I have written in the past about the real importance of awards.
It is not just the opportunity to celebrate with colleagues and clients, but to benchmark, measure and reflect. Did we set ourselves clear, tangible goals? Did we stop to check if the ball hit the back of the net or sailed over the crossbar? The awards season is a time to review our work and the process of creating it.
It is also a time to consider what success looks like.
At this year’s Institute of Internal Communication’s Awards, held last Friday at Shakespeare’s Globe Theatre on London’s South Bank, our invited clients – KPMG, the Post Office and Hitachi Rail – all walked away with glassware. It was by any standards a great night – three Class Wins and 13 Awards of Excellence, including a nomination for Best Agency.
It brings our total awards tally over the last five years to more than 50. Indeed, AB has won awards consistently since it was founded in 1964. Our trophy cabinet takes some dusting.
But success, it would appear, is subjective and fluid. The more we achieve, the more our expectations grow. Although the mood in the AB camp on Friday night was upbeat, the team felt we can and should accomplish far more.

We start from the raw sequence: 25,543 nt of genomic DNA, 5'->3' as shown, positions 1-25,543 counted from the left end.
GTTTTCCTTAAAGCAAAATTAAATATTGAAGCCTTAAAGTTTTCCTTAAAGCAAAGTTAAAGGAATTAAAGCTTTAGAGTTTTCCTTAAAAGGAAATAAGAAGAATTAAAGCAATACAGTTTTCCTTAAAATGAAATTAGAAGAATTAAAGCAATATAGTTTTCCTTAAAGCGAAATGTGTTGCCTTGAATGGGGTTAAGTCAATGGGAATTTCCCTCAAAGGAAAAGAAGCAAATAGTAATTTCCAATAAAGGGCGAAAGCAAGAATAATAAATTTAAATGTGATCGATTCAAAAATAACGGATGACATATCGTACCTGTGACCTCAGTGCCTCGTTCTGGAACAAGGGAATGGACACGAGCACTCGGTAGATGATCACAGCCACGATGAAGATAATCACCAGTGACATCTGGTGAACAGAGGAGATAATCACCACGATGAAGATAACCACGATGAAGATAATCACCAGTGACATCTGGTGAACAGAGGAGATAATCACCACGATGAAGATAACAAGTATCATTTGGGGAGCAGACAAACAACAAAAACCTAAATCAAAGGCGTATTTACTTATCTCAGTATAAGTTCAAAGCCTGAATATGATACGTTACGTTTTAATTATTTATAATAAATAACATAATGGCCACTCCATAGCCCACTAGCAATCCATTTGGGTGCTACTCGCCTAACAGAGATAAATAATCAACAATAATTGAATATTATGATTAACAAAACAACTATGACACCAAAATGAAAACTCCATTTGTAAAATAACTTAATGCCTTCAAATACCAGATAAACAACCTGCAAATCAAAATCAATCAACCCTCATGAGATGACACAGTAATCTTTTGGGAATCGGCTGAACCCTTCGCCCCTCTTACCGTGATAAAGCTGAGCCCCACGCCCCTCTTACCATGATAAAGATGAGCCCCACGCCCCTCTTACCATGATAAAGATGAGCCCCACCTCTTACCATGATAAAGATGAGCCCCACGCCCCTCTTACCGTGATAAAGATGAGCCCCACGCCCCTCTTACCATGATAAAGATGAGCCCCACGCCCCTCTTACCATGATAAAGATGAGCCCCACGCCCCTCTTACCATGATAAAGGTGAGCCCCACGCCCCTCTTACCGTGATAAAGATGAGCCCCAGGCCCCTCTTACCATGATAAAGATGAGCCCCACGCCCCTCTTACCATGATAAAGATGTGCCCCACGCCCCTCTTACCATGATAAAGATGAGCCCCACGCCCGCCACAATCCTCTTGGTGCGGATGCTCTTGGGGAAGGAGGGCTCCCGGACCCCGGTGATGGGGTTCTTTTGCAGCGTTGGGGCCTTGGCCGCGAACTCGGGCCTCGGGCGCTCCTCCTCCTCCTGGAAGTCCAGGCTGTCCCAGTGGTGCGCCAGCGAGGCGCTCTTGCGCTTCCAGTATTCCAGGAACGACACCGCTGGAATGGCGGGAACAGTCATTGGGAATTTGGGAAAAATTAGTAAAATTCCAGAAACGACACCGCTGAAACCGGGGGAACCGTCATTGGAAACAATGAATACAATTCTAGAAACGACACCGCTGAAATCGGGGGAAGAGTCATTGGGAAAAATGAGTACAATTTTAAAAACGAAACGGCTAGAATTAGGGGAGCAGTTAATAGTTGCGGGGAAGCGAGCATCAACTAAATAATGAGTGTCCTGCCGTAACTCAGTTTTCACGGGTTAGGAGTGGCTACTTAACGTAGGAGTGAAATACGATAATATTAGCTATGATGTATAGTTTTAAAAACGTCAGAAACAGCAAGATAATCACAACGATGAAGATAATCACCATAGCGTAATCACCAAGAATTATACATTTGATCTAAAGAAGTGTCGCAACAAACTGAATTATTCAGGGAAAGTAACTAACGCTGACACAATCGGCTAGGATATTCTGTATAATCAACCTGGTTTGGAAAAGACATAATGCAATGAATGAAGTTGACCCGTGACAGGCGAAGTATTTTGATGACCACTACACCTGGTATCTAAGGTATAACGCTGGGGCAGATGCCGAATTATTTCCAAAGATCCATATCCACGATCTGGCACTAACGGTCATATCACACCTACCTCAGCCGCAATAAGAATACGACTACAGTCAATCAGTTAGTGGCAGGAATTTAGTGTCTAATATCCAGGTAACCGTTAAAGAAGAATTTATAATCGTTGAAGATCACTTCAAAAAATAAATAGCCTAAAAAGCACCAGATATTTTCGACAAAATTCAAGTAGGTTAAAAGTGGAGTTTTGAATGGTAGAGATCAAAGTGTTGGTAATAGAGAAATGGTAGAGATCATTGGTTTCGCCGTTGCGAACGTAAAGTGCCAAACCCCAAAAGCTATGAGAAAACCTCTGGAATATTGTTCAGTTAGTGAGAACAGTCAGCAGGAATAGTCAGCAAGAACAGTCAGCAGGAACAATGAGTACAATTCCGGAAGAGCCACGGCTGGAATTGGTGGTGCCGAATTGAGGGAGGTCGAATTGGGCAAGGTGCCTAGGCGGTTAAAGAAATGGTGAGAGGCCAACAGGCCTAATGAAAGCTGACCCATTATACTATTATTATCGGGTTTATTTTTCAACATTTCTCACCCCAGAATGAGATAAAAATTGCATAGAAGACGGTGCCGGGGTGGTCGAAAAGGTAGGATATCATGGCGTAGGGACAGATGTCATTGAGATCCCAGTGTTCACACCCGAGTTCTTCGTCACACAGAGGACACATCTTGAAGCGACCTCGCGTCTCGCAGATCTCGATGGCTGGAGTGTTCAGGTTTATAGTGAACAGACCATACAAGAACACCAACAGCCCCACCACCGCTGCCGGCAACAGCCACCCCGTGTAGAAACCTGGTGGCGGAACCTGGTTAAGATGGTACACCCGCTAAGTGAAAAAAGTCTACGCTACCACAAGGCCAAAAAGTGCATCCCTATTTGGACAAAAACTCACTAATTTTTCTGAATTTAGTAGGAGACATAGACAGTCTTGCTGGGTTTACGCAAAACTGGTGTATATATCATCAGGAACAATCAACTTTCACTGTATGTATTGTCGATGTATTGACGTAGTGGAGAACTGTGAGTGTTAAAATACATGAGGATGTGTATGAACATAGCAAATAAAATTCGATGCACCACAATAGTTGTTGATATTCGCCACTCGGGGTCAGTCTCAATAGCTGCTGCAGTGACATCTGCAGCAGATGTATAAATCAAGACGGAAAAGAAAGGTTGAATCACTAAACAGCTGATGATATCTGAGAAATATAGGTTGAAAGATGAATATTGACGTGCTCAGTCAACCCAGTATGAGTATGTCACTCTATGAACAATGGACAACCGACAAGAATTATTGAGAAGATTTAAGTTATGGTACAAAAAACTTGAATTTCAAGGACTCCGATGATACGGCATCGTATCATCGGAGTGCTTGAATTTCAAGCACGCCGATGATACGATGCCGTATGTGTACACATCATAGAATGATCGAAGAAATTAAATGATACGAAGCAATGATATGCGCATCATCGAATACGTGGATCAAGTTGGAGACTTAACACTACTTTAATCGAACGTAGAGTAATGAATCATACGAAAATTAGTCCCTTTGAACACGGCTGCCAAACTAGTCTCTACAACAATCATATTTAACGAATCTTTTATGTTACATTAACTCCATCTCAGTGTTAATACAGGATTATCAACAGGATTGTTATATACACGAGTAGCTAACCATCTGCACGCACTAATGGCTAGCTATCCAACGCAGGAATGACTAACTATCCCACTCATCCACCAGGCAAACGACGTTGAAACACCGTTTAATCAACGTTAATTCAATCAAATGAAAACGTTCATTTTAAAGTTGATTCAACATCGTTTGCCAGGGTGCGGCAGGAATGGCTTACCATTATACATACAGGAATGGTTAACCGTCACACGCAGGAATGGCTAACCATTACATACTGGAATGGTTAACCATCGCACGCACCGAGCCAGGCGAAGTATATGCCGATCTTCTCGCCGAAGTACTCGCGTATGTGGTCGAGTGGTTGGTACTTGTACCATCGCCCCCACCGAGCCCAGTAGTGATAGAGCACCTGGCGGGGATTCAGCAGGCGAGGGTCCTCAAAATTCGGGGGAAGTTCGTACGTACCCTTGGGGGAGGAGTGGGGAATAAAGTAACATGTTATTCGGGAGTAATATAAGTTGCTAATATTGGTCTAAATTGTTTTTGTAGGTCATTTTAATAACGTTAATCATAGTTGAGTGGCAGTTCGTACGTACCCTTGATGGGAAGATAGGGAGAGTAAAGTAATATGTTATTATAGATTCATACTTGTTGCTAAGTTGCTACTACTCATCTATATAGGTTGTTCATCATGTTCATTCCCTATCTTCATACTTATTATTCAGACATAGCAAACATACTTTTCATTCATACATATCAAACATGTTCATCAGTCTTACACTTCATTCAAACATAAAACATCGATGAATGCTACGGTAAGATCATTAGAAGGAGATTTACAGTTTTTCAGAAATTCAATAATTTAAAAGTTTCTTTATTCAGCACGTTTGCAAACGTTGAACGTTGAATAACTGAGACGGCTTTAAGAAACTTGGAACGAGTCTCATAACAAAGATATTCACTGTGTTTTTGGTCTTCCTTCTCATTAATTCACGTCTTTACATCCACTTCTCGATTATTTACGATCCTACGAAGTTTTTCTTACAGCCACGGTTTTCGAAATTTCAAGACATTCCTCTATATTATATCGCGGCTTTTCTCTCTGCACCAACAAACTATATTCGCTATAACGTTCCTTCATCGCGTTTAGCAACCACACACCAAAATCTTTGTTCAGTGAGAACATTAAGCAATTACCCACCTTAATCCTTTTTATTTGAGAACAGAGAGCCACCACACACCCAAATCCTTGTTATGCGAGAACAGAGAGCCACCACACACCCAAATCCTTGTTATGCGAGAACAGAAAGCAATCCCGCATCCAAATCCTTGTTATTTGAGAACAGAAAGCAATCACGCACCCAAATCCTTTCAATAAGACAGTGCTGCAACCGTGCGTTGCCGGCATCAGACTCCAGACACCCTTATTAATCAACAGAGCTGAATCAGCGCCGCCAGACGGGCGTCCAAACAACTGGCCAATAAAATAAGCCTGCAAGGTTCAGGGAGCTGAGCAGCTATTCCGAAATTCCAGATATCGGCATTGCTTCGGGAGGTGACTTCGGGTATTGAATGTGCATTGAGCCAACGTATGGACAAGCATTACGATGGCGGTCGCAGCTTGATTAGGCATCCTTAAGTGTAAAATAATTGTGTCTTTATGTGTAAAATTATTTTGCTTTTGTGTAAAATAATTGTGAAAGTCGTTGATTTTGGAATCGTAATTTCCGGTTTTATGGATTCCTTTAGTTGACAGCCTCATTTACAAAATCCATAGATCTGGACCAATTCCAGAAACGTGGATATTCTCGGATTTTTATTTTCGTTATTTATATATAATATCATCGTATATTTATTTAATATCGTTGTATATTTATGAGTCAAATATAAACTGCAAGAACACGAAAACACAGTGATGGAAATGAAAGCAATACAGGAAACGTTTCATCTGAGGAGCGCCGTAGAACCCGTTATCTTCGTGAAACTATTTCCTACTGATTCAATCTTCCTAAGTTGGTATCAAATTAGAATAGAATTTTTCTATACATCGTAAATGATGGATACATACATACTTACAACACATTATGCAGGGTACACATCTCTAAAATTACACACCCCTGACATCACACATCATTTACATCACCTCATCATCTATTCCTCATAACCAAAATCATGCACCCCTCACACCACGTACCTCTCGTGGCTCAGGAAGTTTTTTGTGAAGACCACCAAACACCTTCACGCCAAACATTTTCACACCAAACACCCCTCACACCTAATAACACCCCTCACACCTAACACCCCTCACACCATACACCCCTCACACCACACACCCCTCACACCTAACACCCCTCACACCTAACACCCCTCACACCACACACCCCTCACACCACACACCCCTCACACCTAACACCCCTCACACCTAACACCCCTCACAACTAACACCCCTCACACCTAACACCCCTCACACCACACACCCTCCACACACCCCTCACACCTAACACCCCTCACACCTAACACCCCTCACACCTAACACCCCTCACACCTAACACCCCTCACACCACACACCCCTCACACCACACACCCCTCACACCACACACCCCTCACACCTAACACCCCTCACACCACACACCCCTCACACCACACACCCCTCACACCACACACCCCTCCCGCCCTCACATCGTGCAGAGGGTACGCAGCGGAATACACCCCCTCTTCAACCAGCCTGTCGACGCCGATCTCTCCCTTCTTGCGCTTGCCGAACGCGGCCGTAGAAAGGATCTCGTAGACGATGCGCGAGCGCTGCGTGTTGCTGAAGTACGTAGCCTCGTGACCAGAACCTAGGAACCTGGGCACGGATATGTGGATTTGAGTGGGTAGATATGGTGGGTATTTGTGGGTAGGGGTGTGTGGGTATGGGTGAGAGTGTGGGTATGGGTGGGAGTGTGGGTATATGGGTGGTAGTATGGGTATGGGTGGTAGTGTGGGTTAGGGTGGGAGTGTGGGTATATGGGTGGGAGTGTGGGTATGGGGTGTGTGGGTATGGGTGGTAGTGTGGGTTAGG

This ambition is vital, especially for an agency that’s more than five decades old. Maturity can breed complacency. Being a long-established player in any industry can create a sense of entitlement. We’ve seen this before, particularly in the utility and finance sectors, when well-established players took too much for granted – their customers, the competition, the need to innovate. Gradually they saw their position weaken because tradition, familiarity and convention are no match for imagination, fortitude and drive.
So, I welcome our collective refusal to rest on our laurels. Whatever we achieve, we are still capable of more.